By David Faust
Have you heard the slogan “Think globally, act locally”? The Lord does that all the time. Many New Testament texts highlight the church’s global mission. “Go into all the world.” “Make disciples of all nations.” “You are Christ’s ambassadors.”
Numerous missionary passages appear in the Old Testament as well, including Psalm 67. The chapter begins, “May God be gracious to us and bless us and make his face shine on us” (v. 1). Sounds good so far. We all want God to bless us. But do we realize that God wants to show grace toward other nations just as much as he wants to bless us? Our prayers should not be for ourselves alone. The psalmist prayed for God’s blessings “so that your ways may be known on earth, your salvation among all nations” (v. 2).
Praise in Many Languages
God not only cares about people. He also cares about “peoples”—people groups with unique lan-guages, customs, and needs. The Lord told Abraham “all peoples on earth will be blessed through you” (Genesis 12:3), and Psalm 67 highlights the same theme: “May the peoples praise you, God; may all the peoples praise you” (vv. 3, 5).
In Heaven we will praise God with saved souls from “every nation, tribe, people and language” who cry out together, “Salvation belongs to our God, who sits on the throne, and to the Lamb!” (Revelation 7:9, 10). Can you imagine the sound of God’s praise echoing through the courts of glory as a massive multiethnic choir sings a new and improved heavenly version of “The Hallelujah Chorus” with accents in German, Hindi, Spanish, Creole, Shona, Italian, Mandarin, Swahili, Japanese, Portuguese, Russian, Arabic, Malaysian, French, English, and other languages? (In Heaven even the sound system will work without flaw!)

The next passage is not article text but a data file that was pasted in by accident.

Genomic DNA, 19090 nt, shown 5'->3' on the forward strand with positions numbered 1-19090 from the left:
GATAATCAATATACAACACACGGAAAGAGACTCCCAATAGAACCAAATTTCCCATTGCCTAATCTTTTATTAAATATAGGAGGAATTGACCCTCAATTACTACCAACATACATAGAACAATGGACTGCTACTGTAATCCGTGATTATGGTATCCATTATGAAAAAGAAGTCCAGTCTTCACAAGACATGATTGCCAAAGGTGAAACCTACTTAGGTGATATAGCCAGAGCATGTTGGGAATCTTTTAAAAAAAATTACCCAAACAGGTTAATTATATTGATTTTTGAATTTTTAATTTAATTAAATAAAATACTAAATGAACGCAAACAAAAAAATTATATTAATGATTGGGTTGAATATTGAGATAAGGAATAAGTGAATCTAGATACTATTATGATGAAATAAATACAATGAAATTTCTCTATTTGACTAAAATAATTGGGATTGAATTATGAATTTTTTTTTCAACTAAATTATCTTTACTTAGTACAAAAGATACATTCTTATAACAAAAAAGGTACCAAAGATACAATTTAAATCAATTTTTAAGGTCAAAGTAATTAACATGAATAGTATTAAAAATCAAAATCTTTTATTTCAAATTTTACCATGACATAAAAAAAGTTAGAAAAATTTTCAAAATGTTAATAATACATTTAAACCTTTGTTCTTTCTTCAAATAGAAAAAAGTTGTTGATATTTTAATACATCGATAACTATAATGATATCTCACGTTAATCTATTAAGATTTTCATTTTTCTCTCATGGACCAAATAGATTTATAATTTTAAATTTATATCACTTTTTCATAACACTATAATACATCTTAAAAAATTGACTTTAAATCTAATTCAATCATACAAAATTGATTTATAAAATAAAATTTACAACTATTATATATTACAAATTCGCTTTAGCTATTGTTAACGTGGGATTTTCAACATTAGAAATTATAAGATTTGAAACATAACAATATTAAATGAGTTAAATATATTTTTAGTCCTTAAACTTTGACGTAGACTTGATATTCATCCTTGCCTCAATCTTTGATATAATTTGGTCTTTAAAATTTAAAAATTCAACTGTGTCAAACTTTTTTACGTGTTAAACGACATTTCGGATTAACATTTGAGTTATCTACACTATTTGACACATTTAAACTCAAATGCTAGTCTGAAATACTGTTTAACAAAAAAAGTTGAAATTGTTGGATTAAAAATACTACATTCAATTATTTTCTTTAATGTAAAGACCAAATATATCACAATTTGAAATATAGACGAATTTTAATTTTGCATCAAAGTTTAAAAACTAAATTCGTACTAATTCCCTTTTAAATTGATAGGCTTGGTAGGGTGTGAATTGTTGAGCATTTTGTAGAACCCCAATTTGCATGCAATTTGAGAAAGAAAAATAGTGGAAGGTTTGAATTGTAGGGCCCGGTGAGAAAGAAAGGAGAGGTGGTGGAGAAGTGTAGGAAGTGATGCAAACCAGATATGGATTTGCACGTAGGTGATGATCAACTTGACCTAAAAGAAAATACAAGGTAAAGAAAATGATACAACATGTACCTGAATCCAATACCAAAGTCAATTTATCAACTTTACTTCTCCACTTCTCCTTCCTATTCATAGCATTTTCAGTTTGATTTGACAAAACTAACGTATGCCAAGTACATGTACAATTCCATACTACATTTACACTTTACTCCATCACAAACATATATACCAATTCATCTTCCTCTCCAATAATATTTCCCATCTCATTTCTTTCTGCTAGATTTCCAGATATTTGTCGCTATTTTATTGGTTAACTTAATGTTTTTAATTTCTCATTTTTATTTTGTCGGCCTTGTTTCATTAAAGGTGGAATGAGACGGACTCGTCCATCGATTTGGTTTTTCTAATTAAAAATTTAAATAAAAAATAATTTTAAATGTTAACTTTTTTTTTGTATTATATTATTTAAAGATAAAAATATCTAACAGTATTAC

Today we get a taste of Heaven’s glory when we support mission-aries who are leading people to Christ all over the world. “May the nations be glad and sing for joy, for you rule the peoples with equity and guide the nations of the earth” (Psalm 67:4).
A Harvest of Many Souls
Psalm 67 continues, “The land yields its harvest; God, our God, blesses us” (v. 6). Again, we need to think beyond the gifts we ourselves receive from God. The harvest of blessings we personally enjoy can supply the resources for a bigger harvest—the one Jesus described when he said, “The harvest is plentiful but the workers are few. Ask the Lord of the harvest, therefore, to send workers into the harvest field” (Matthew 9:37, 38).
World population passed the seven billion mark last year. The harvest has never been more plentiful. That’s why missions should be more than a program of the church; everything we do must contribute to the church’s core purpose of making disciples all over the world. We need to recruit record numbers of young people who will devote their lives to full-time mission work. Retirees and second-career professionals need to consider using the next chapter of their lives as workers in the Lord’s harvest.
The Great Commission of Matthew 28:18-20 is not an isolated text. God’s love for all nations appears throughout the Bible, including Psalm 67: “May God bless us still, so that all the ends of the earth will fear him” (v. 7). God thinks globally and acts locally. So should we.
David Faust is president of Cincinnati Christian University, Cincinnati, Ohio, and past Executive Editor of the Lookout.
Use this guide to read through the Bible in 12 months. Follow David Faust’s comments on the highlighted text in every issue of THE LOOKOUT.
THE LOOKOUT’s Bible Reading Plan for March 18, 2012
Deuteronomy 4, 5